Stevenage and Cardiff and That


As someone once famously said: the more something changes, the more it stays the same. It was probably Huey Lewis.

So, let’s get one thing straight, playing badly against lower league opposition has been a recurring theme for Everton for longer than any of us really care to remember. For the last decade or so though, the Blues have been a ‘pressure team’ who unashamedly thrived on forcing the opposition into making mistakes and there was a feeling that under David Moyes the players bought into that approach when playing against Premier League sides but found it hard to give the same respect to Brentford or Shrewsbury. Very often then, with a ‘rotated’ team, they would give performances in cup ties that fell into a strange no-man’s land where they never outpassed nor outfought their opponents, with grim results.

The difference on Wednesday night, against a Stevenage side presently struggling in League One, is that the new Everton comfortably replicated their league approach from the weekend but still found themselves minutes away from a penalty shoot-out when substitute Marouane Fellaini scored and removed a modicum of pressure from his manager. Because the idea of Roberto Martinez chewing and sweating Quadrant Park-style while finding the positives from a cup exit so early in his Everton career really doesn’t bear thinking about.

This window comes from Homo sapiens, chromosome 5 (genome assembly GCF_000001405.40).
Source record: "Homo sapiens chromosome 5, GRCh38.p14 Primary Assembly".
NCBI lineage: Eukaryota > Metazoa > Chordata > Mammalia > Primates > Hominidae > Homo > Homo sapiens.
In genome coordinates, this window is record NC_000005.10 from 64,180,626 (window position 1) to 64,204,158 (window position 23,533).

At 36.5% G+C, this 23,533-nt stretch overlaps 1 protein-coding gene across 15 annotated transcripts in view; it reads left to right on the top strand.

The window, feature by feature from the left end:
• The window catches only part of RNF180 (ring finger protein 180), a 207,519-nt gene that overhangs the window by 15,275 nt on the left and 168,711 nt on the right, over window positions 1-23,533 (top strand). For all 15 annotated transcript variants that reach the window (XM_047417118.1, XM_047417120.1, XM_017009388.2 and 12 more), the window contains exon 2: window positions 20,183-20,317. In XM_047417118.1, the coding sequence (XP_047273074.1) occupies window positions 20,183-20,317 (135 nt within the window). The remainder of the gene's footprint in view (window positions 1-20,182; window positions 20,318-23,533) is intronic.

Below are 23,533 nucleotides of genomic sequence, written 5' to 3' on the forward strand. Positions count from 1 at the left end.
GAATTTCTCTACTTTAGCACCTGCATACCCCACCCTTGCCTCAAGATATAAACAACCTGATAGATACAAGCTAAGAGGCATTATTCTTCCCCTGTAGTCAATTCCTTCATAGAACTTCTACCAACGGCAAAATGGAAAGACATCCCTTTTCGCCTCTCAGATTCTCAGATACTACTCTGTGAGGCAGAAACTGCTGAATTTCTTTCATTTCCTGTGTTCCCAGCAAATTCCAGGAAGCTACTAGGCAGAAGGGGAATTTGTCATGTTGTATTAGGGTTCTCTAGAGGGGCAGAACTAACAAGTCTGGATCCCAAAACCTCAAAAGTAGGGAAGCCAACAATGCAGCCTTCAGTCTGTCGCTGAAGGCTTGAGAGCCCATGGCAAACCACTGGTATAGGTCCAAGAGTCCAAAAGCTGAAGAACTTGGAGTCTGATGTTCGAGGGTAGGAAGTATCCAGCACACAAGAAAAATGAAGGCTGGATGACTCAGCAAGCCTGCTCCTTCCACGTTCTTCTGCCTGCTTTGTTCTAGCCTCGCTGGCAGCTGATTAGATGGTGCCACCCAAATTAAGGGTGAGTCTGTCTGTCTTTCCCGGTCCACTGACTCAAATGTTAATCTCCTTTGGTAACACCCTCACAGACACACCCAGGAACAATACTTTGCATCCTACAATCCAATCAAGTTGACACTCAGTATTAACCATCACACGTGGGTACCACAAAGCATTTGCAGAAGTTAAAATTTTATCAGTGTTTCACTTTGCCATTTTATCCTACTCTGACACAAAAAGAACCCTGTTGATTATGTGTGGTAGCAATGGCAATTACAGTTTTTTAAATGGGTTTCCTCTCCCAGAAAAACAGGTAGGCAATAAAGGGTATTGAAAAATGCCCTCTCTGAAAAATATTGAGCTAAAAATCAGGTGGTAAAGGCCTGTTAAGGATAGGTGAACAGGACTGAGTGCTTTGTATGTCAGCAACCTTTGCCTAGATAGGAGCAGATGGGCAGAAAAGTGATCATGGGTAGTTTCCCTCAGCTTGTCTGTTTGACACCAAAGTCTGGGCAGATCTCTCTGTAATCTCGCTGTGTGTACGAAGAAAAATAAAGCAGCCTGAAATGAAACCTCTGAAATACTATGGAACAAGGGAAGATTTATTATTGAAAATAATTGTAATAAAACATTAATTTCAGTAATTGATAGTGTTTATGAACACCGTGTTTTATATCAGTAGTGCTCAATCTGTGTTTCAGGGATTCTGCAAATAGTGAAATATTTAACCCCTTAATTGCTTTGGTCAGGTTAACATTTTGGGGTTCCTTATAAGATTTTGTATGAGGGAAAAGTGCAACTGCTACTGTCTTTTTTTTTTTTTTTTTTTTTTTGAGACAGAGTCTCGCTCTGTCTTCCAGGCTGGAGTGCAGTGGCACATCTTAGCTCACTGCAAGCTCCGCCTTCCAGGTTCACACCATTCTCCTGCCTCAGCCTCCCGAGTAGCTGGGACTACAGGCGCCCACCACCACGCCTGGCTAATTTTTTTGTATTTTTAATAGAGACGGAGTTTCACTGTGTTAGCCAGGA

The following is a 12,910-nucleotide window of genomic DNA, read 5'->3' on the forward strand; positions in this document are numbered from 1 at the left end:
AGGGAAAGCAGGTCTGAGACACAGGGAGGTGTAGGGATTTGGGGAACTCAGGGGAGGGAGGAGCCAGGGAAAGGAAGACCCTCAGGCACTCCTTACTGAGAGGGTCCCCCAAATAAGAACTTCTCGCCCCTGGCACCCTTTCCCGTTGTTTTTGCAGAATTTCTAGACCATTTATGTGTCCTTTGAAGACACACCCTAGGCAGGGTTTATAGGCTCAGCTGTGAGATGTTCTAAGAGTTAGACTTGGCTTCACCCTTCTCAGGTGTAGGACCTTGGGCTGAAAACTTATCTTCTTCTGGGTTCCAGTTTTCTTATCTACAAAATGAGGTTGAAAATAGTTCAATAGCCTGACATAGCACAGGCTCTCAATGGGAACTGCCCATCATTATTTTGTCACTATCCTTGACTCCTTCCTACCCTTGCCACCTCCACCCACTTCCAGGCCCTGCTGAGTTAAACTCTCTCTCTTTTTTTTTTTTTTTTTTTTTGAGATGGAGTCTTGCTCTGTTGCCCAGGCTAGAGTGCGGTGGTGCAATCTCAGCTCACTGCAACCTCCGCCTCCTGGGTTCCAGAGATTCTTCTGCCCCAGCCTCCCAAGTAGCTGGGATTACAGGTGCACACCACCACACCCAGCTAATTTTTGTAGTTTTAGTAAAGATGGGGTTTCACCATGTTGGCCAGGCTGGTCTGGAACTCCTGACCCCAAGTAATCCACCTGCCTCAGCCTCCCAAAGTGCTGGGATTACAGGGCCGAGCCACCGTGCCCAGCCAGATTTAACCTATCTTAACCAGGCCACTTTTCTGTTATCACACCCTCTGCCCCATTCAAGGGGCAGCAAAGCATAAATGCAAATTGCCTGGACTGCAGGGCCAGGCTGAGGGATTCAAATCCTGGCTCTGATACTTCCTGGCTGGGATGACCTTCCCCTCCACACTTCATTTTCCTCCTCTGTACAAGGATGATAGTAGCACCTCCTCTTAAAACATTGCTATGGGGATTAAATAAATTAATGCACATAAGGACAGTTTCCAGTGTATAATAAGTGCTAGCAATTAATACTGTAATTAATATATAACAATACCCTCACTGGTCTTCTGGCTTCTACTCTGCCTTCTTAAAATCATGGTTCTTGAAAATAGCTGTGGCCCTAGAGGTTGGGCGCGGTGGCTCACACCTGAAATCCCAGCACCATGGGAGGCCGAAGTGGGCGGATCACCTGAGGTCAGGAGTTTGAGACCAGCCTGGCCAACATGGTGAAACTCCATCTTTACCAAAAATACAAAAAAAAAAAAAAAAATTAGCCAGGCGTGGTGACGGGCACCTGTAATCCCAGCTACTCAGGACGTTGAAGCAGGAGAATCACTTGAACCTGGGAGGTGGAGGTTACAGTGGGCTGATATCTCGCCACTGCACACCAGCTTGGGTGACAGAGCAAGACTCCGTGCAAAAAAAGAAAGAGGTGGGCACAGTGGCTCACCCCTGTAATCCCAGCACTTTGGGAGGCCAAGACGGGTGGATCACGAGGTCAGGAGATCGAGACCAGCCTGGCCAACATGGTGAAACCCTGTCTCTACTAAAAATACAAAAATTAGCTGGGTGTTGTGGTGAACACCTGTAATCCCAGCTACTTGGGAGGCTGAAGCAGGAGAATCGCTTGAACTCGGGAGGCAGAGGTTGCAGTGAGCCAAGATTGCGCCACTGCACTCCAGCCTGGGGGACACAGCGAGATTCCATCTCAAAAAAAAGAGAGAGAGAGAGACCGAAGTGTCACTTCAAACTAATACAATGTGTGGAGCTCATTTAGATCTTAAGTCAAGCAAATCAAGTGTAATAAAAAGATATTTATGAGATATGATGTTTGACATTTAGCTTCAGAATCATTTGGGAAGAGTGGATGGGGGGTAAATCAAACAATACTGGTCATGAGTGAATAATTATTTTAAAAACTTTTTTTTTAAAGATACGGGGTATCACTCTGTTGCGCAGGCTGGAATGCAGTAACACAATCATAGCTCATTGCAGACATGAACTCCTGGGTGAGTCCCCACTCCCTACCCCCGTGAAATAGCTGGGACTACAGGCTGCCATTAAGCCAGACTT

When Martinez arrived at Goodison the perception was that he would encourage a more fluent, attacking style that would result in a higher goals tally, almost certainly at the expense of conceding more. And after years of a more pragmatic approach the general consensus was that represented an acceptable trade-off.

After three games though – and let’s remember, it is only three – the worries are not about the defence, although we haven’t played anyone really good yet, but the manner in which the Blues go forward. On the whole it’s slow and staggered, allowing the opposition to easily drop back and occupy the valuable territory on the pitch while we construct these long, lazy letter Ws along the halfway line before looping a crossfield ball onto the chest of a winger who still has two men to beat. Thus far it is very much like the style employed by Swansea City at Goodison last season – one that attracted a certain amount of derision at the time.

That’s what has people a little bit concerned, and over the course of this season it appears that we are set to be debating the merits of this new ‘philosophy’ after every game, especially at home where all the emphasis is on Everton to ‘force the issue’.

That’s something to look forward to, isn’t it?

For all the reservations, Everton certainly controlled the majority of the game, despite the number of regular first-teamers missing from the starting eleven, and if they had scored early on when Gerard Deulofeu was ragging the Stevenage left-back all over the place then the evening may have taken a far different shape. However, with Arouna Kone still looking distinctly peckish and doubts just beginning to creep in, the away side scored the classic League Cup giantkillers’ goal 10 minutes before half time.